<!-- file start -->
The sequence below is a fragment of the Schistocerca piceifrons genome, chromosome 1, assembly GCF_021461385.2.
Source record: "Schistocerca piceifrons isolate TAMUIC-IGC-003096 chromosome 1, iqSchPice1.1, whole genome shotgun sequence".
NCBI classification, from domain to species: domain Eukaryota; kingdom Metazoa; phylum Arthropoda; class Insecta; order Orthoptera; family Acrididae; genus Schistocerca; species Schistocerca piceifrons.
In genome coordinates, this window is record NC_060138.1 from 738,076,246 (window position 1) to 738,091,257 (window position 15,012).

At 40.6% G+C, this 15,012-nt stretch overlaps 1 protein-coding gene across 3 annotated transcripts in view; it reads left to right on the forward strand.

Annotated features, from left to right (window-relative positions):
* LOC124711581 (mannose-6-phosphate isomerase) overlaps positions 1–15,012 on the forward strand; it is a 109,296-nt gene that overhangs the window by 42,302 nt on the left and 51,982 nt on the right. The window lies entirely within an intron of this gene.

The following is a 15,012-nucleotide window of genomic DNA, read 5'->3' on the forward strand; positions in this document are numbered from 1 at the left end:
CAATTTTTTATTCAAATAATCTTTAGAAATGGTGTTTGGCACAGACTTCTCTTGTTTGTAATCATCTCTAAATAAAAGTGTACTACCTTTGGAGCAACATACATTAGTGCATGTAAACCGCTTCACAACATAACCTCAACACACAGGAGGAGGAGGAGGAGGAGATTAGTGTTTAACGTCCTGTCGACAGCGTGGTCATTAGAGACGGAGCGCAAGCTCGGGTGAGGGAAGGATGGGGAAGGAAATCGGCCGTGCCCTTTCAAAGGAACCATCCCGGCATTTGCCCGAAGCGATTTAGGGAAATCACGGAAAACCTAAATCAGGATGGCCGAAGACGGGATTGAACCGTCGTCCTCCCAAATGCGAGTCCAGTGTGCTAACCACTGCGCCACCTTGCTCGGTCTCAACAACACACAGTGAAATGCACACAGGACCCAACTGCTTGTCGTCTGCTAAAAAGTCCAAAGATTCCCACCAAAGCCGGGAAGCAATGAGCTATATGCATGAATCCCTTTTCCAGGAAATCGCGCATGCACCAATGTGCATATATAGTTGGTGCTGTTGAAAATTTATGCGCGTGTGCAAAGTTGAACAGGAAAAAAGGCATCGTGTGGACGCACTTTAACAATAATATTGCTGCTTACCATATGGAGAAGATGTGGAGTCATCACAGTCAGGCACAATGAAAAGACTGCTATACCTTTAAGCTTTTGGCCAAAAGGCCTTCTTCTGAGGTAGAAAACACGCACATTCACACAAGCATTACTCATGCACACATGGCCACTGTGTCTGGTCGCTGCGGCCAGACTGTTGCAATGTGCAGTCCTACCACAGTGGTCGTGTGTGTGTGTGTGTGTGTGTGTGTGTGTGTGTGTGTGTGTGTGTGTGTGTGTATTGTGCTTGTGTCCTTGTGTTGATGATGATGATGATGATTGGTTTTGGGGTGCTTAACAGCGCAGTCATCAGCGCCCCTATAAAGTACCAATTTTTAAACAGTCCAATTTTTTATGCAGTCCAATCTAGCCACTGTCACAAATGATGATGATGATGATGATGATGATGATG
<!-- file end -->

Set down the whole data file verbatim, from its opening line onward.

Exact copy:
The sequence below is a fragment of the Schistocerca piceifrons genome, chromosome 1, assembly GCF_021461385.2.
Source record: "Schistocerca piceifrons isolate TAMUIC-IGC-003096 chromosome 1, iqSchPice1.1, whole genome shotgun sequence".
NCBI classification, from domain to species: domain Eukaryota; kingdom Metazoa; phylum Arthropoda; class Insecta; order Orthoptera; family Acrididae; genus Schistocerca; species Schistocerca piceifrons.
In genome coordinates, this window is record NC_060138.1 from 738,076,246 (window position 1) to 738,091,257 (window position 15,012).

At 40.6% G+C, this 15,012-nt stretch overlaps 1 protein-coding gene across 3 annotated transcripts in view; it reads left to right on the forward strand.

Annotated features, from left to right (window-relative positions):
* LOC124711581 (mannose-6-phosphate isomerase) overlaps positions 1–15,012 on the forward strand; it is a 109,296-nt gene that overhangs the window by 42,302 nt on the left and 51,982 nt on the right. The window lies entirely within an intron of this gene.

The following is a 15,012-nucleotide window of genomic DNA, read 5'->3' on the forward strand; positions in this document are numbered from 1 at the left end:
CAATTTTTTATTCAAATAATCTTTAGAAATGGTGTTTGGCACAGACTTCTCTTGTTTGTAATCATCTCTAAATAAAAGTGTACTACCTTTGGAGCAACATACATTAGTGCATGTAAACCGCTTCACAACATAACCTCAACACACAGGAGGAGGAGGAGGAGGAGATTAGTGTTTAACGTCCTGTCGACAGCGTGGTCATTAGAGACGGAGCGCAAGCTCGGGTGAGGGAAGGATGGGGAAGGAAATCGGCCGTGCCCTTTCAAAGGAACCATCCCGGCATTTGCCCGAAGCGATTTAGGGAAATCACGGAAAACCTAAATCAGGATGGCCGAAGACGGGATTGAACCGTCGTCCTCCCAAATGCGAGTCCAGTGTGCTAACCACTGCGCCACCTTGCTCGGTCTCAACAACACACAGTGAAATGCACACAGGACCCAACTGCTTGTCGTCTGCTAAAAAGTCCAAAGATTCCCACCAAAGCCGGGAAGCAATGAGCTATATGCATGAATCCCTTTTCCAGGAAATCGCGCATGCACCAATGTGCATATATAGTTGGTGCTGTTGAAAATTTATGCGCGTGTGCAAAGTTGAACAGGAAAAAAGGCATCGTGTGGACGCACTTTAACAATAATATTGCTGCTTACCATATGGAGAAGATGTGGAGTCATCACAGTCAGGCACAATGAAAAGACTGCTATACCTTTAAGCTTTTGGCCAAAAGGCCTTCTTCTGAGGTAGAAAACACGCACATTCACACAAGCATTACTCATGCACACATGGCCACTGTGTCTGGTCGCTGCGGCCAGACTGTTGCAATGTGCAGTCCTACCACAGTGGTCGTGTGTGTGTGTGTGTGTGTGTGTGTGTGTGTGTGTGTGTGTGTGTGTGTGTGTATTGTGCTTGTGTCCTTGTGTTGATGATGATGATGATGATTGGTTTTGGGGTGCTTAACAGCGCAGTCATCAGCGCCCCTATAAAGTACCAATTTTTAAACAGTCCAATTTTTTATGCAGTCCAATCTAGCCACTGTCACAAATGATGATGATGATGATGATGATGATGATG